1. Defiance, flight, fight, and death of a man.
  2. Funeral and memorial games for a man.

That the man is different in either case creates tension, to be resolved in the next and final book (whose emotions I once took up in “Homer for the Civilian”).

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On Chapman’s Homer’s Iliad, Book XXII

Andromache draws a hot bath, for Hector to slip into when he comes home from the war. Actually she has her maids heat the water, while she herself weaves flowers into a tapestry.

Mouth of stream forming border between Balıkesir and İzmir

All the Trojans managed to slip into the safety of Troy, while Achilles was distracted in Book XXI of the Iliad. Only Hector and Deiphobus have stayed outside. Hector is really glad to have his brother along to confront Achilles.

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On Chapman’s Homer’s Iliad, Book XXI

Jove allowed the gods to aid whom they would, in the previous book of the Iliad; now, in Book XXI, they fight with one another. The god of fire attacks a river god; the god of war, the goddess of wisdom. This calls into question the notion of gods as personifications of abstract concepts.

Road to beach, shaded by pines

One may say that of course fire is at war with water, and war with wisdom. I would say rather that we can be at war with one another, because none of us is simply one thing distinct from any other.

No man is an island, entire of itself; every man is a piece of the continent, a part of the main.

We have similarities and differences, and so do the gods. We can all do many things.

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On Chapman’s Homer’s Iliad, Book XX

The Wikipedia article “Superhero” traces the word itself to “at least 1917,” giving “such folkloric heroes as Robin Hood” as “Antecedents of the archetype.” I don’t know why Achilles should not be considered as an antecedent. According to the opening description,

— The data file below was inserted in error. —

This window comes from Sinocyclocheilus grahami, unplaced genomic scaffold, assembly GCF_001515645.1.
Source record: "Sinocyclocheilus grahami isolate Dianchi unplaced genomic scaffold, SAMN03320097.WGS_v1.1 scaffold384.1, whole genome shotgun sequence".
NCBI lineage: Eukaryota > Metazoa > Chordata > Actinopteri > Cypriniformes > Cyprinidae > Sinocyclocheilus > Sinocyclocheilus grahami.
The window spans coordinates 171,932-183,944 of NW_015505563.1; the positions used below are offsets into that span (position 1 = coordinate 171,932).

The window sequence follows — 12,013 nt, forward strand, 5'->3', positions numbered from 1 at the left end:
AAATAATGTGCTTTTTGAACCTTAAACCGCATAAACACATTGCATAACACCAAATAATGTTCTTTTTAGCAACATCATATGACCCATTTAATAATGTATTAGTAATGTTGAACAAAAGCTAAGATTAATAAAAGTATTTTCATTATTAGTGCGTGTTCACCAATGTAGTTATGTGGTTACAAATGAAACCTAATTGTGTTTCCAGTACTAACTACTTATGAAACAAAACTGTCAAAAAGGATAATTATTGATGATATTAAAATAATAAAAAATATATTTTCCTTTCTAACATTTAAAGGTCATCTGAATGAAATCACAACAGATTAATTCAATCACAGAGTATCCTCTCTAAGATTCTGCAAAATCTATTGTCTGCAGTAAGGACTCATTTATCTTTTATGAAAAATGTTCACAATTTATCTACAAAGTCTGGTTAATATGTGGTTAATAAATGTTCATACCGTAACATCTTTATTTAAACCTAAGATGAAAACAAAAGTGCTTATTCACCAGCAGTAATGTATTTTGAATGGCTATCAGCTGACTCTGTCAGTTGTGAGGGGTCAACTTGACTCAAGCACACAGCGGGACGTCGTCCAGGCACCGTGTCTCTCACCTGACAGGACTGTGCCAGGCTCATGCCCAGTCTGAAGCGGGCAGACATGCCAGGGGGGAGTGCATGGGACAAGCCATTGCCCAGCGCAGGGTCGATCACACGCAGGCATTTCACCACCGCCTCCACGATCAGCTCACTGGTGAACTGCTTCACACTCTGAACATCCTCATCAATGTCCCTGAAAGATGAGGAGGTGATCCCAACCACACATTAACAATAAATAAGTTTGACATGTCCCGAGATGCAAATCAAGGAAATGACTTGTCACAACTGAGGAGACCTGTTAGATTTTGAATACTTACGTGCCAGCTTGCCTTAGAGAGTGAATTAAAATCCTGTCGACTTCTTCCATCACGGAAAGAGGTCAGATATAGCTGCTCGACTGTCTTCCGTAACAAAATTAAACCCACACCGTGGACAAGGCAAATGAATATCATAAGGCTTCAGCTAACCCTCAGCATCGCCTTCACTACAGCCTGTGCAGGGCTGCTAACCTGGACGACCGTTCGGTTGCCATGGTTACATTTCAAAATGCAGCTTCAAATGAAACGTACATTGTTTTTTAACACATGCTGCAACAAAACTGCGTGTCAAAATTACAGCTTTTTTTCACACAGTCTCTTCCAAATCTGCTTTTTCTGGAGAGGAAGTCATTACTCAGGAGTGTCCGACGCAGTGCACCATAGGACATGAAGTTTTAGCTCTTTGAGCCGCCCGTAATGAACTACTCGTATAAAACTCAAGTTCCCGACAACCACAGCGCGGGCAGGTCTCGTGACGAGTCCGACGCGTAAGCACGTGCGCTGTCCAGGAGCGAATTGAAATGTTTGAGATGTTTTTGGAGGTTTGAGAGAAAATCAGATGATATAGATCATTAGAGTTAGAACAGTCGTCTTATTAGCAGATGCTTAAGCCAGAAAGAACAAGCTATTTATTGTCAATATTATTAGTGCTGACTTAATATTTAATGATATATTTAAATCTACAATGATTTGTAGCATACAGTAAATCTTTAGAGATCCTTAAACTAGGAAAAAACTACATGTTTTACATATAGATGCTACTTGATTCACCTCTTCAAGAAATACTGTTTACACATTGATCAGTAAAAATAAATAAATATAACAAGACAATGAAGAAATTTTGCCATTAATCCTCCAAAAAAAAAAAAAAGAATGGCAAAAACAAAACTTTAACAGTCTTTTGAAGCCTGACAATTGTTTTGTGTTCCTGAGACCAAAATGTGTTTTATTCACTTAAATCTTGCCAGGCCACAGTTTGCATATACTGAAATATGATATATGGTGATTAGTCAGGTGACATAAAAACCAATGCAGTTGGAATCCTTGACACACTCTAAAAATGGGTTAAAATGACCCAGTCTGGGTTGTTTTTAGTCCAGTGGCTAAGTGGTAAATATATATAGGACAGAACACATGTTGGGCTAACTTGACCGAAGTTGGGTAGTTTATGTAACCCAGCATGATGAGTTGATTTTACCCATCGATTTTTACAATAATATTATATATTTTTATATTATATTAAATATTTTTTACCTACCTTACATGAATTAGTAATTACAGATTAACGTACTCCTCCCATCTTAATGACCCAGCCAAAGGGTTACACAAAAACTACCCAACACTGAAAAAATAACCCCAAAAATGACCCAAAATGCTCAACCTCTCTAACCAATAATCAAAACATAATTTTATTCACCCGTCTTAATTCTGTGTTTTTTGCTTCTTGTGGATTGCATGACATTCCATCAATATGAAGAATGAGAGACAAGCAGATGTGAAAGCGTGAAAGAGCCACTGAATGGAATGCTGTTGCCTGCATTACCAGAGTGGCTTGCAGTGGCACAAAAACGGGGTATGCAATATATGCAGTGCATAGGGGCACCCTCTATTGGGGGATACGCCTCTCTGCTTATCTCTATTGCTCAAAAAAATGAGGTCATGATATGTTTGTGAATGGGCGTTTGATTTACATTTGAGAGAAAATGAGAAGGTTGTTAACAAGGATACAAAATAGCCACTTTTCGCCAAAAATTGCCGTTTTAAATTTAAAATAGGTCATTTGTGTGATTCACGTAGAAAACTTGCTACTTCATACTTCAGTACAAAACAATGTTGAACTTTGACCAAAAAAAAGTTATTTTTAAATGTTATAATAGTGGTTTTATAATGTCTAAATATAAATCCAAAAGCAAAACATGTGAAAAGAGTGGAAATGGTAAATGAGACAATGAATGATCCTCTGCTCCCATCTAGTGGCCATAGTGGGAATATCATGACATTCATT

A superhero is a type of heroic stock character, usually possessing supernatural or superhuman powers, who is dedicated to fighting the evil of their universe, protecting the public, and usually battling super-villains.

Achilles has superhuman powers; he has supernatural powers, when aided by the gods; and now in Book XX of the Iliad, as far as the Greeks are concerned, he is fighting the evil of their universe. However, the Trojans are not evil in Homer’s universe. Here there is no Manichaean principle of evil, and much less is Achilles personally devoted to fighting it.

Nonetheless, Book XX would seem to be a battle of the superheroes.

Spreading pine branches

The scene from where I read as the sun went down

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On Chapman’s Homer’s Iliad, Book XIX

Book XIX of the Iliad consists mostly of speeches.

Myself on the beach with dogs, pines behind

Thetis

Do not grieve so, Achilles. It was a god who killed your friend, and the will of god is law. However, a god has also provided this new armor.

Achilles

That’s jolly good armor. I’ll use it, but I’m worried about the flies on this corpse.

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On Chapman’s Homer’s Iliad, Book XVIII

I analyze Book XVIII of the Iliad into seven scenes.

Branches against sky

  1. Achilles receives from Antilochus the news of Patroclus’s death, and Thetis receives the news from Achilles. She tells him not to fight till she has brought new arms from Mulciber (Chapman’s lines 1–136).